Thursday, December 17, 2015

Review: Spaceballs (1987)

No better time than now for Spaceballs: The Review.

Spaceballs (1987)

Rated PG

Score: 4 out of 5

Spaceballs is a movie that's funnier now than when it came out. Mel Brooks' lighthearted riff on Star Wars and '80s science fiction in general was received with little more than a shrug in 1987, a time at which the fever for all things Star Wars that burned hot early in the decade seemed to have burned out. To this day, it is the first film in Brooks' filmography to have a Rotten score on Rotten Tomatoes (at 54%), something that all of his subsequent films would share. However, for the last thirty years Hollywood has seen fit to revive Star Wars, raise merchandising and franchising to new heights, and take a film that was seen as dated at the time of its release and turn it into one that instead proved to be ahead of its time. As such, it's become a cult classic beloved by Star Wars fans, its stature having risen dramatically in the years since it was first released, to the point where almost nobody still considers it to be the film that sent Brooks' career into a tailspin. Even if it's not in the same caliber as Blazing Saddles, The Producers, or Young Frankenstein, it's still a film that deserves the reexamination it's been given in pop culture history.

The plot is a pastiche of Star Wars with bits and pieces of Star Trek, Alien, and other science fiction films and TV series from the '70s and '80s thrown in. When the spoiled Princess Vespa (Daphne Zuniga) of the planet Druidia flees an arranged marriage with her robot butler Dot Matrix (voice of Joan Rivers) in tow, she gets caught up in a plot by the eeeeeevil President Skroob (Mel Brooks) of the planet Spaceball and his most trusted commander, Dark Helmet (Rick Moranis), to steal Druidia's air and replenish their own. Vespa's distraught father King Roland enlists the aid of galactic outlaw Lone Starr (Bill Pullman) and his sidekick, the half-man half-dog Barf (John Candy), to rescue Vespa. Lone Starr and Barf agree in order to pay off a debt to the grotesque space gangster Pizza the Hutt, and embark on a crazy adventure across the galaxy, encountering bizarre aliens while staying one step ahead of the Spaceballs.

The sense of humor is Brooks' trademark Borscht Belt style applied to a science fiction movie, with all manner of parallels drawn between that sort of material and the characters and situations of the films it's riffing on. Vespa is a pampered "Jewish-American Princess" stereotype who flies a Mercedes-Benz shuttle, had a nose job, and brings along a massive hair dryer even when told to bring only what she needs to survive, insisting that she can't live without it. Dot Matrix is a robotic Jewish mother whose doting nature is part of her programming, along with all manner of features that any young Jewish man or woman would dread their mother having (her preternatural ability to detect when Vespa's about to have sex is an actual "virgin alarm"). From there, you get into slapstick, show tunes, puns, double entendres, general stupidity on the part of the bad guys, and jokes about the more ridiculous parts of the Star Wars mythos, especially the sequels and merchandising that, even in the '80s, had become integral parts of the franchise. (If only Mel Brooks knew what would happen with the prequels and when Disney acquired the franchise...) There are too many good jokes to spoil, and besides, most of the best ones have entered the pop culture lexicon already, from "ludicrous speed!" to "we ain't found shit!" to "she's gone from suck... to blow!"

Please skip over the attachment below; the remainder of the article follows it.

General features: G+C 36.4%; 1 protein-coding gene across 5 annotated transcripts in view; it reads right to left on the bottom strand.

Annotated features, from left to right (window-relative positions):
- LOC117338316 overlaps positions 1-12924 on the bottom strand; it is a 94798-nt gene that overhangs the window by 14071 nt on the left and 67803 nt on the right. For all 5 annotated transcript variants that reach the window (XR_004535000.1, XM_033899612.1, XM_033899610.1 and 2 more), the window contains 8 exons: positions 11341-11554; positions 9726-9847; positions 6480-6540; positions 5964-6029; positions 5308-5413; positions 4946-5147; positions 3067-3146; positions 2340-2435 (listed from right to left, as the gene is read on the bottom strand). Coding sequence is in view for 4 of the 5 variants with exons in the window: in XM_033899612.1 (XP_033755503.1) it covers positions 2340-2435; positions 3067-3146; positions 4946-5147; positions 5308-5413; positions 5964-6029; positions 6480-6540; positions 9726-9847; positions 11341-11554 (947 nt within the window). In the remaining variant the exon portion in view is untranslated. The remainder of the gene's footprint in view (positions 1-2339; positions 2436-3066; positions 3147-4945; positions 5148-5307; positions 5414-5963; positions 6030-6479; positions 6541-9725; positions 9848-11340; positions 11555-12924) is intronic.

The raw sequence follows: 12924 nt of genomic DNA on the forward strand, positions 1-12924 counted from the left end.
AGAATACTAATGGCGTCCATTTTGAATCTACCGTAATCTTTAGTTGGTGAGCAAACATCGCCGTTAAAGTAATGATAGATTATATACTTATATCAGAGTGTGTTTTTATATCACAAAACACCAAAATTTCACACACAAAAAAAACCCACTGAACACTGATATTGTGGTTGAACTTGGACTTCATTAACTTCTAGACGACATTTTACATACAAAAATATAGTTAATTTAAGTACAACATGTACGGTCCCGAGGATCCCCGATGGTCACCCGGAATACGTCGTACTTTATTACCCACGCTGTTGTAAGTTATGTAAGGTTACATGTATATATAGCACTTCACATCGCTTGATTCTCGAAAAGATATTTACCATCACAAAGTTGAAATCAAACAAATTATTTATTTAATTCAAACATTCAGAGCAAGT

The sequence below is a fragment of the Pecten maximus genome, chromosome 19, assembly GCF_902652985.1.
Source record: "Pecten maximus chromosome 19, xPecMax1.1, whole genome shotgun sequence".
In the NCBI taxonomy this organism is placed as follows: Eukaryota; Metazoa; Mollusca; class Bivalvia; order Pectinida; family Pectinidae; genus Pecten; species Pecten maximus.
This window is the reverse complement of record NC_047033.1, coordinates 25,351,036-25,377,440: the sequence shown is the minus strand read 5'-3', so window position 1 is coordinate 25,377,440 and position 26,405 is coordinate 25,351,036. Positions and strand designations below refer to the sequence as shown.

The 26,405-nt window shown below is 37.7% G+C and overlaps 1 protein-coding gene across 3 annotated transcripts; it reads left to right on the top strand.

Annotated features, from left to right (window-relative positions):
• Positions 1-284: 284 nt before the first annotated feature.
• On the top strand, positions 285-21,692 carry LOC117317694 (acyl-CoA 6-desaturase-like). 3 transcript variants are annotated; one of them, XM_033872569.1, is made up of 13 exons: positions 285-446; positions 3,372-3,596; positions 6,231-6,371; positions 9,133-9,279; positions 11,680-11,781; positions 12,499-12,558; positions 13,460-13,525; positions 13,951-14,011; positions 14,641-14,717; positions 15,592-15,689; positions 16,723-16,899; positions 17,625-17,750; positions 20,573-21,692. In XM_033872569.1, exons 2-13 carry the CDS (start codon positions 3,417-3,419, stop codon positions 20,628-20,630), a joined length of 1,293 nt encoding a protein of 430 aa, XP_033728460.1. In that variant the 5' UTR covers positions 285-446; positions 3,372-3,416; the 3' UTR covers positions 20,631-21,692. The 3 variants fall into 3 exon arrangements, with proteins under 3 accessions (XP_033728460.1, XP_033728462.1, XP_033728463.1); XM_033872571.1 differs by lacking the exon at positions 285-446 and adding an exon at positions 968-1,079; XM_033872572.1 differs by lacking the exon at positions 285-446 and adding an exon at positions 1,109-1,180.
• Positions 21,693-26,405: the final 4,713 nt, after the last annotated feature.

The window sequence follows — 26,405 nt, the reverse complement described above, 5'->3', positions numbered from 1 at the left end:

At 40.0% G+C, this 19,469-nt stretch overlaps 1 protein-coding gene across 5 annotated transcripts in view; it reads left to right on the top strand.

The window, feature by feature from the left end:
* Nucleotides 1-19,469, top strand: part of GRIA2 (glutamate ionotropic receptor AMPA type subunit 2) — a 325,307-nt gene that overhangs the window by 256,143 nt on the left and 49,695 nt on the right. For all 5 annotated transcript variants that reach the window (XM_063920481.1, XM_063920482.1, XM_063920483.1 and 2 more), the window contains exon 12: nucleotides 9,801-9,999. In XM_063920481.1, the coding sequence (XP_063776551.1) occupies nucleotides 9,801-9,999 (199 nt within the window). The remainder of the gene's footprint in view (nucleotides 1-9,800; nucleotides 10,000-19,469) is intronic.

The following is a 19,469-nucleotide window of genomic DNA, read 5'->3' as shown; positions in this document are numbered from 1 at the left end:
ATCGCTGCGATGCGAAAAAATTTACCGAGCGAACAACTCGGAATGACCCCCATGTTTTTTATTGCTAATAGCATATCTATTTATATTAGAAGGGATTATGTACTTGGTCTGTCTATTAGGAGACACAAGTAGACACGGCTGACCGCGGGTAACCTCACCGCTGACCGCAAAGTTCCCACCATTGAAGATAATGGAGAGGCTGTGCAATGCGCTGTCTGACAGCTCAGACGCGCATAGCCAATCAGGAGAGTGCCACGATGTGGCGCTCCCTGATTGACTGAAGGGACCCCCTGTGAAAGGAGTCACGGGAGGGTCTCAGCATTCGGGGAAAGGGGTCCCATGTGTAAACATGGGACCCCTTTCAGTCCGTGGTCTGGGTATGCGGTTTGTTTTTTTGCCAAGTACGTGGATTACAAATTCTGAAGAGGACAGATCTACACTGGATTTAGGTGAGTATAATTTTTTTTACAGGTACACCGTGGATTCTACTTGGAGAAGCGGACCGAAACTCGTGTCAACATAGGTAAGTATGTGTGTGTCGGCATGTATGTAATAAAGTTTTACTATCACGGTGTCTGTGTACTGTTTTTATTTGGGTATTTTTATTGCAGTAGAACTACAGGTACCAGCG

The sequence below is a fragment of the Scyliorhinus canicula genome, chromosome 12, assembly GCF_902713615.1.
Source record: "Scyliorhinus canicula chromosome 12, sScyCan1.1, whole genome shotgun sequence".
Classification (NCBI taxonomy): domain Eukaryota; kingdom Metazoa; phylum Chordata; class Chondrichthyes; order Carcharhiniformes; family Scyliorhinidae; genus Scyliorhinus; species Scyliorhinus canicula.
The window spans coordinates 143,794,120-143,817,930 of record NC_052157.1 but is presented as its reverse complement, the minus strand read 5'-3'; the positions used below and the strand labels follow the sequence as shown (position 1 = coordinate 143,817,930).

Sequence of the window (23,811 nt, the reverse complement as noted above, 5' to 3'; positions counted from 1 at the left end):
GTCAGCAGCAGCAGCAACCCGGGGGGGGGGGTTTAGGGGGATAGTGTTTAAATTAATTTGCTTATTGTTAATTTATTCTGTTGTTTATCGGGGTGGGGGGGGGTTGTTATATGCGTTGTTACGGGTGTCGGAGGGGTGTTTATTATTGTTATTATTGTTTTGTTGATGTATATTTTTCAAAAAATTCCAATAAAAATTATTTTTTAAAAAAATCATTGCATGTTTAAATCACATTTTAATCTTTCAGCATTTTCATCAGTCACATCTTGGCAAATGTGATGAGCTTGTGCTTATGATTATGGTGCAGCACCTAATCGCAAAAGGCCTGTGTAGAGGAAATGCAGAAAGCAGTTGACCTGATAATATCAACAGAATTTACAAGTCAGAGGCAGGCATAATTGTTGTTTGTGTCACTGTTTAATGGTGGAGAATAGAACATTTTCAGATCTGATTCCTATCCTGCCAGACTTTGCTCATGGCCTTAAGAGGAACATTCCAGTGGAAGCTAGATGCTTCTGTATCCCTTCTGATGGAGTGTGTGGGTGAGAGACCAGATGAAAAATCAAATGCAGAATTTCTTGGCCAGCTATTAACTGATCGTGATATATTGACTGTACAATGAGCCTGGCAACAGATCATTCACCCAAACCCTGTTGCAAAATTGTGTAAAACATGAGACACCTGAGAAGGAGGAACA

This isn't a great movie, I'll be honest. The story's disjointed as hell, running entirely on the Rule of Funny rather than any coherent logic, but it's all played so broad that you don't care, as the film is in on its own joke and goes to great lengths to ensure that the viewer is too. The characters do get development, particularly Lone Starr and Vespa with their romance, but they're mostly vehicles for this film to deliver its jokes. For the most part, what you see is what you get. Fortunately, the cast is solid all around, with Bill Pullman and John Candy making for great parodies of Han Solo and Chewbacca, Rick Moranis upending the image of Darth Vader by playing Dark Helmet as a whiny dumbass who makes up for his non-threatening image with a cool costume (that he can't breathe in), Daphne Zuniga being lovably annoying as what's essentially a Jewish-American Princess IN SPACE!!!, Joan Rivers delivering plenty of great snark as Dot Matrix, and of course, Mel Brooks himself as both the smarmy leader of the Spaceballs and as Yogurt, the short alien who teaches our gang the power of both The Schwartz and of "moichandising".

The Bottom Line:

It's a dumb comedy made by smart people who know how to deliver the laughs. It's not Mel Brooks' best, but it's still nice to see it become a cult classic after being dismissed initially. Star Wars fans can probably quote it almost as well as The Empire Strikes Back, but it's still a really fun movie even if you're not a sci-fi person.

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